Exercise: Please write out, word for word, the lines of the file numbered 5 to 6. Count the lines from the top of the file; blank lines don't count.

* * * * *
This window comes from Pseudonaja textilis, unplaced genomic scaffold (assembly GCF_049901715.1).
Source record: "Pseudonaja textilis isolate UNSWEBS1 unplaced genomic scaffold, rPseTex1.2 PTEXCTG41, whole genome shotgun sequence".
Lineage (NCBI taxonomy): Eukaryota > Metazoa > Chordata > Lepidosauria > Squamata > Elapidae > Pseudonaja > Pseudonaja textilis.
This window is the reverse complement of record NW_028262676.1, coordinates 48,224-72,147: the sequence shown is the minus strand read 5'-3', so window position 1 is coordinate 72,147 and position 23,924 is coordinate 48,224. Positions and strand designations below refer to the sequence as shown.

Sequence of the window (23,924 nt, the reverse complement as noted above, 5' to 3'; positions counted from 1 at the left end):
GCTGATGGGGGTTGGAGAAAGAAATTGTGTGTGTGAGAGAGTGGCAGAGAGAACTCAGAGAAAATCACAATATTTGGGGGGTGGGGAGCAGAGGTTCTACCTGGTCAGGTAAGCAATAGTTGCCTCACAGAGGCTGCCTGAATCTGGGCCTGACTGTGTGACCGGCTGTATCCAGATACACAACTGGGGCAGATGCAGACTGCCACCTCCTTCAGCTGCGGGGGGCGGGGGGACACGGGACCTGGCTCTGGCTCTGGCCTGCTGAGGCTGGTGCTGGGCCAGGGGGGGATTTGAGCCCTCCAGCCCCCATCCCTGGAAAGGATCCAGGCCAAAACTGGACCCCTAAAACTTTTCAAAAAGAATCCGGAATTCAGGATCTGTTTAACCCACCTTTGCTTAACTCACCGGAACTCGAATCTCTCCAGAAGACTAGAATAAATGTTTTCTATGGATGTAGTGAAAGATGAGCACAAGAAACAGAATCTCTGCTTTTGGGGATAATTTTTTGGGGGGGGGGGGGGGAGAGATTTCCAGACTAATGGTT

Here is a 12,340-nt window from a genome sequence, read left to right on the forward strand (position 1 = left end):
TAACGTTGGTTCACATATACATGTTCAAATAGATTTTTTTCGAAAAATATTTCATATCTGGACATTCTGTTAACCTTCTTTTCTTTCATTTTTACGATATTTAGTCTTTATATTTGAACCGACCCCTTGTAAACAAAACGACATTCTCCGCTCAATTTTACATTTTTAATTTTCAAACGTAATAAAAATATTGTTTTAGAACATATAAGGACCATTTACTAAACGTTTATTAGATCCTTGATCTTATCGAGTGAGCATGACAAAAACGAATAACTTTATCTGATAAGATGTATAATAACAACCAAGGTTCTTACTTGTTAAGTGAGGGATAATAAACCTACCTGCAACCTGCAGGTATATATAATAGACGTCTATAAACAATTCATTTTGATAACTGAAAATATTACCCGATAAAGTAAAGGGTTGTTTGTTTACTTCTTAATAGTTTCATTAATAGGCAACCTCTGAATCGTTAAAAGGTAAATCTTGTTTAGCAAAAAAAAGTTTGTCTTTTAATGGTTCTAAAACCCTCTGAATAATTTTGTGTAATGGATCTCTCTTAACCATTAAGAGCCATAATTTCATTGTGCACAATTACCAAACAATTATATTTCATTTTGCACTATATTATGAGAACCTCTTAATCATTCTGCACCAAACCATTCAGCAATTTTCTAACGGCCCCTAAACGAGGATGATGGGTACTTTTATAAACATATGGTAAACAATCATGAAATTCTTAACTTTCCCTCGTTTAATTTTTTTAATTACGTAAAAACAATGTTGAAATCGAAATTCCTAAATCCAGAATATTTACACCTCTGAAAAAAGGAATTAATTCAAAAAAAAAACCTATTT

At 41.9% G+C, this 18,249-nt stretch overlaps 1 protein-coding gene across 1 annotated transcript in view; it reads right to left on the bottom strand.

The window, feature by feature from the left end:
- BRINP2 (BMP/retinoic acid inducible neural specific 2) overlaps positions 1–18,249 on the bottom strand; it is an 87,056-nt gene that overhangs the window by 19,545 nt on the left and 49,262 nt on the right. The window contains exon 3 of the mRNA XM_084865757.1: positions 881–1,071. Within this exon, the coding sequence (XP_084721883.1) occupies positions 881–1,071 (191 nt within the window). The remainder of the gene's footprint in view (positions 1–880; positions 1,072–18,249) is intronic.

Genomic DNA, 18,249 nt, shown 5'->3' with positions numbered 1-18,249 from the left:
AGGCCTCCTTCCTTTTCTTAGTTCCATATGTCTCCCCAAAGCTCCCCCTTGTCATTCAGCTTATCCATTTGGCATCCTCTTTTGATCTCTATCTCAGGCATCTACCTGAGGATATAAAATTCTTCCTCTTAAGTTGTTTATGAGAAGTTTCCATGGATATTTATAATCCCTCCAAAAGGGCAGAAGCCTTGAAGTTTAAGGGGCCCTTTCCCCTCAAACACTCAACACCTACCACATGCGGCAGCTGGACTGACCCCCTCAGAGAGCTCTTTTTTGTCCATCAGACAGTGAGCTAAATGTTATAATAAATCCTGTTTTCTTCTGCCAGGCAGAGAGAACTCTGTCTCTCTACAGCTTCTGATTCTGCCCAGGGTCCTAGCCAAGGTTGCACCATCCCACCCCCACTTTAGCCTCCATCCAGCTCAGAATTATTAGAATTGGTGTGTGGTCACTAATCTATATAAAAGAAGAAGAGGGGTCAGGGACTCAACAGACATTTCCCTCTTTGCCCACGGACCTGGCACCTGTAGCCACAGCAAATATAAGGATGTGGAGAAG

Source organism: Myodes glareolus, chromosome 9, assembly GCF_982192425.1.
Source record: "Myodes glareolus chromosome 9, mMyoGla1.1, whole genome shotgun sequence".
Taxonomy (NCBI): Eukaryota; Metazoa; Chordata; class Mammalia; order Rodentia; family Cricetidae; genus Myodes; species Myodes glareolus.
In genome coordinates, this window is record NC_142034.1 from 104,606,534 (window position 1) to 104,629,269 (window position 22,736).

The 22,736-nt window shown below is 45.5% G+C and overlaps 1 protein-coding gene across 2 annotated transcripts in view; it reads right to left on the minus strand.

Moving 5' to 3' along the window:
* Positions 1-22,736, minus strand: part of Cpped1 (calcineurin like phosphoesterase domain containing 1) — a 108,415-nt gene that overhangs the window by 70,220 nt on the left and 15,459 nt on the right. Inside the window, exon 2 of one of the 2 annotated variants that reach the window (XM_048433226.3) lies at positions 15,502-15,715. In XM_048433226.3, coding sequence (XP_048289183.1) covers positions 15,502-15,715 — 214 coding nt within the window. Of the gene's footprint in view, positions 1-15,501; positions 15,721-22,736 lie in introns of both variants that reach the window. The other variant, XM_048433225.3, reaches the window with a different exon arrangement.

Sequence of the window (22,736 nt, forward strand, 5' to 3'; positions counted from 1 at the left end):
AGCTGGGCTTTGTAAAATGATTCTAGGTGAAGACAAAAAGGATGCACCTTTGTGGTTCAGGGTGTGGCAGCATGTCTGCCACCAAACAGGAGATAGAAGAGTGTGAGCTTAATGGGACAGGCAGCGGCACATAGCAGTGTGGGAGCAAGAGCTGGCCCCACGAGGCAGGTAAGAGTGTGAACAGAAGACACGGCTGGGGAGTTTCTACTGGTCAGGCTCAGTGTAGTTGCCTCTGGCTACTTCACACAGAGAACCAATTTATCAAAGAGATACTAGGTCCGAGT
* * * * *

Sequence of the window (23,924 nt, the reverse complement as noted above, 5' to 3'; positions counted from 1 at the left end):
GCTGATGGGGGTTGGAGAAAGAAATTGTGTGTGTGAGAGAGTGGCAGAGAGAACTCAGAGAAAATCACAATATTTGGGGGGTGGGGAGCAGAGGTTCTACCTGGTCAGGTAAGCAATAGTTGCCTCACAGAGGCTGCCTGAATCTGGGCCTGACTGTGTGACCGGCTGTATCCAGATACACAACTGGGGCAGATGCAGACTGCCACCTCCTTCAGCTGCGGGGGGCGGGGGGACACGGGACCTGGCTCTGGCTCTGGCCTGCTGAGGCTGGTGCTGGGCCAGGGGGGGATTTGAGCCCTCCAGCCCCCATCCCTGGAAAGGATCCAGGCCAAAACTGGACCCCTAAAACTTTTCAAAAAGAATCCGGAATTCAGGATCTGTTTAACCCACCTTTGCTTAACTCACCGGAACTCGAATCTCTCCAGAAGACTAGAATAAATGTTTTCTATGGATGTAGTGAAAGATGAGCACAAGAAACAGAATCTCTGCTTTTGGGGATAATTTTTTGGGGGGGGGGGGGGGAGAGATTTCCAGACTAATGGTT